Today, I will do what I can do, and break as little as I may.
We had a good walk yesterday evening, through Dellwood Park, and the park just west of Dellwood (the name of which presently escapes me). There were lightning bugs and bats and robins, and we saw a chipmunk. Most of the smoke had dissipated, but there was still an odd reddish halo about the waxing moon. Even with Ponce de Leon so near, the air is good and smells clean in amongst all those old trees.
Inwë, this is my dream. Or as little of it as I can bring myself to admit. This is my dream. I stand alone in some dark, deep place, some cavern or well or mine secreted far below this scorched land. I am myself, and yet I am become another, as well. Though I stand in the glow of unseen fires, rising up all about me is a muttering, impenetrable darkness. There are faces peering forth from that dark — fell creatures that once served the Necromancer, as Sauron was known long ago in Mirkwood. They have died, all of them, and in my dream I have called them back into being by black sorceries which, mercifully, I can not ever recall upon waking. They are beasts and goblin, Uruk and troll and Easterling, men of Haradwaith and Umbar, the creeping daughters of Delduthling, werewolves and worse things still, and they have come up from death and unimaginable gulfs to walk the world again, to do as I bid them. On my right hand I wear a beautiful ring, I know that it is one of the Nine. I stand on a dais, beside a throne carved from out the native rock, and on that throne sits the man from the banks of the Limlaith, though he wears a leather mask that me might appear more like an orc than a man. He speaks to the assembled host, telling them in many tongues to bow down before me, as there is again a priestess of Melkor in the world. And I feel such terrible joy.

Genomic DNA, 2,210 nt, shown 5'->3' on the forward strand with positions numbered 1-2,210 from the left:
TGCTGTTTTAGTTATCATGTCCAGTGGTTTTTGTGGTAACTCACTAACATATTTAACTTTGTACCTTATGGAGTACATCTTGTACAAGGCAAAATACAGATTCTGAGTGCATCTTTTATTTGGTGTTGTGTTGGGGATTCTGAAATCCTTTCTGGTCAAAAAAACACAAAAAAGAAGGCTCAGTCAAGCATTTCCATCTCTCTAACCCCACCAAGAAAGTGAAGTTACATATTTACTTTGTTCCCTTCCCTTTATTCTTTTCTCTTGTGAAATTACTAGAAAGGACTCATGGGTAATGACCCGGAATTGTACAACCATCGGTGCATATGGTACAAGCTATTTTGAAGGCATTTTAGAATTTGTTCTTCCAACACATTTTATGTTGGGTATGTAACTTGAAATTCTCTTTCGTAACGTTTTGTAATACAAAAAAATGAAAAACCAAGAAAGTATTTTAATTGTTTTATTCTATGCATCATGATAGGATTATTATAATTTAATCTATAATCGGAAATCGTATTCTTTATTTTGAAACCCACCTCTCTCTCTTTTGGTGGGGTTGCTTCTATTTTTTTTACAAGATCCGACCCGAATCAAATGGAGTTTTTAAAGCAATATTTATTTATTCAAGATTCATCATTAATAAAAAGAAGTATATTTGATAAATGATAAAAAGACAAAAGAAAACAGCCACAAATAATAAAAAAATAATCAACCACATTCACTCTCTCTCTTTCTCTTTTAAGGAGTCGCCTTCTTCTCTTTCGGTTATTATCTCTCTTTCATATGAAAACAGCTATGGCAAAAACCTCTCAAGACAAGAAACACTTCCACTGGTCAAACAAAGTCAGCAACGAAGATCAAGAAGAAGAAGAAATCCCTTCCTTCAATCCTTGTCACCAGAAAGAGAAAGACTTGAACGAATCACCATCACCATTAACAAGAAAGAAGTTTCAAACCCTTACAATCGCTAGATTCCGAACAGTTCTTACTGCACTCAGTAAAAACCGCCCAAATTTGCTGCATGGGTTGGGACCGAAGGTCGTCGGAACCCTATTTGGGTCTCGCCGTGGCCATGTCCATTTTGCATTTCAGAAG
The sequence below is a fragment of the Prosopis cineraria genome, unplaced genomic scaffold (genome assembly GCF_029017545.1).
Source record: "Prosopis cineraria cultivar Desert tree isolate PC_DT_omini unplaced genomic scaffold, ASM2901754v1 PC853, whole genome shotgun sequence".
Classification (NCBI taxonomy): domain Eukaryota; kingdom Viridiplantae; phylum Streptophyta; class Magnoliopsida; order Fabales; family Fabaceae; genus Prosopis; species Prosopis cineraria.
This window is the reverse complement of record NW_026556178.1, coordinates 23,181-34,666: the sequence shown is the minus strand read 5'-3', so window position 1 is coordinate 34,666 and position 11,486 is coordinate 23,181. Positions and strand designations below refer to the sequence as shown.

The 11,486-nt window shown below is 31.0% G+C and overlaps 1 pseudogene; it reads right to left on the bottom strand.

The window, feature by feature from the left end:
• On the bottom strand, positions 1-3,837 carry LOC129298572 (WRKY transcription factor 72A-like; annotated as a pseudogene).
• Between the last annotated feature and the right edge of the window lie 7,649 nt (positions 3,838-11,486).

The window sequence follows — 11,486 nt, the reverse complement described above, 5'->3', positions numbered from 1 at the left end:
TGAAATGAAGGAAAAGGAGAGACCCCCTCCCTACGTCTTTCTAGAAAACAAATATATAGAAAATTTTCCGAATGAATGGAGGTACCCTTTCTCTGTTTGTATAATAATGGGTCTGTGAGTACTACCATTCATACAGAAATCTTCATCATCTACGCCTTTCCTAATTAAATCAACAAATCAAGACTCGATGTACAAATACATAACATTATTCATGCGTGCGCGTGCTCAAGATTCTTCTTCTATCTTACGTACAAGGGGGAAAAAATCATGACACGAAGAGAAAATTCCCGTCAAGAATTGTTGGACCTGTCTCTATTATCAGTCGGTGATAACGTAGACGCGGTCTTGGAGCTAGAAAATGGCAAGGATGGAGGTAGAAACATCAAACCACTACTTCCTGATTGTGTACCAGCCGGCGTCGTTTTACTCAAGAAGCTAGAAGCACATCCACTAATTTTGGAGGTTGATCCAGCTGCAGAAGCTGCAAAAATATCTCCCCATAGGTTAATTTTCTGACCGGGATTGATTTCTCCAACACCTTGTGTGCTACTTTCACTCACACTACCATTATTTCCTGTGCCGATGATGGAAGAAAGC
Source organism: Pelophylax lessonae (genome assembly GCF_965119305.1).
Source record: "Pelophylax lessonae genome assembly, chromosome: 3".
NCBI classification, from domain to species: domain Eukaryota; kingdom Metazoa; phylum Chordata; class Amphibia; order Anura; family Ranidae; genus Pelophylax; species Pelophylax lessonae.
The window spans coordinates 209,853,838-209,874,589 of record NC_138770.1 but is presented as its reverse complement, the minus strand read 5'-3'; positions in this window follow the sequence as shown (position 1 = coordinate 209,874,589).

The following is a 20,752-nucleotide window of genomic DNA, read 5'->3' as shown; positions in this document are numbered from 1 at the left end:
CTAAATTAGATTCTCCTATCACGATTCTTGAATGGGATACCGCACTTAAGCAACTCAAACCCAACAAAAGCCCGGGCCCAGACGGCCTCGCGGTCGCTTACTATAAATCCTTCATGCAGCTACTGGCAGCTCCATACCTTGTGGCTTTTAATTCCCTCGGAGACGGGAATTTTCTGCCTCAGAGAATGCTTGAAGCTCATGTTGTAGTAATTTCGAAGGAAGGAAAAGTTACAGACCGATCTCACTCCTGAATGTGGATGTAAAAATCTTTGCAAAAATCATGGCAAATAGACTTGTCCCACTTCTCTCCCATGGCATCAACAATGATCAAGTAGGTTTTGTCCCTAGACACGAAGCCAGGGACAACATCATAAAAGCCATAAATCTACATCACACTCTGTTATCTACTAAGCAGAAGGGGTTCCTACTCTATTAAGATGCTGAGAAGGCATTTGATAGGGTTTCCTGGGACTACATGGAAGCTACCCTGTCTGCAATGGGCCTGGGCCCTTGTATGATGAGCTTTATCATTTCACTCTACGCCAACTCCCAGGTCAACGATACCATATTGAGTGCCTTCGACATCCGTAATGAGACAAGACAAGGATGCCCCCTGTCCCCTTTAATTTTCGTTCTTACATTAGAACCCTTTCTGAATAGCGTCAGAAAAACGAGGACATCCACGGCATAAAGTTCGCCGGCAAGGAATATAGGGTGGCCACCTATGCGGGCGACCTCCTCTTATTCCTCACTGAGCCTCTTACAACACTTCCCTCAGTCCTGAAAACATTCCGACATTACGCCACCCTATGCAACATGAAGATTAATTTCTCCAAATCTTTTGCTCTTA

I hold out my hand, that the glory of the ring might be seen by all, and then I am only myself again, and I am remembering some bright day before I crossed the spikes of Ered Glamoth into Mordor. I can not say where I am, but there is green grass and sunlight through the leaves. The brown wizard, Aiwendil, is walking with me, and all about us are birds of every hue and shape and their songs fill the air.
"You will behold many awful sights," he says as we walk. "And you will listen with your eyes when you would do well to listen with your heart." This is my dream, Inwë. And in my dream, I watch Radagast enter a pool girded about by tall oaks, and he is bleeding, and his blood turns the water to pitch. I stand at the pool's edge, and he tells me that even when the worst has come to pass and there is only night, even then I shall not be entirely undone. "You were brought back from the wolves for a purpose," he says, before the bloodstained water pulls him down and Aiwendil has passed from my view and from Middle-earth. And again I stand at the left hand of the Kinslayer and wear the ring once worn by the Black Easterling, Khamûl of the Nazgul, and that assemblage of nightmares kneels before me. This is my dream, and now I have put it down on paper. The sun is almost risen.
Okay, setsuled. Tag. You're it. I have mutilation to attend to.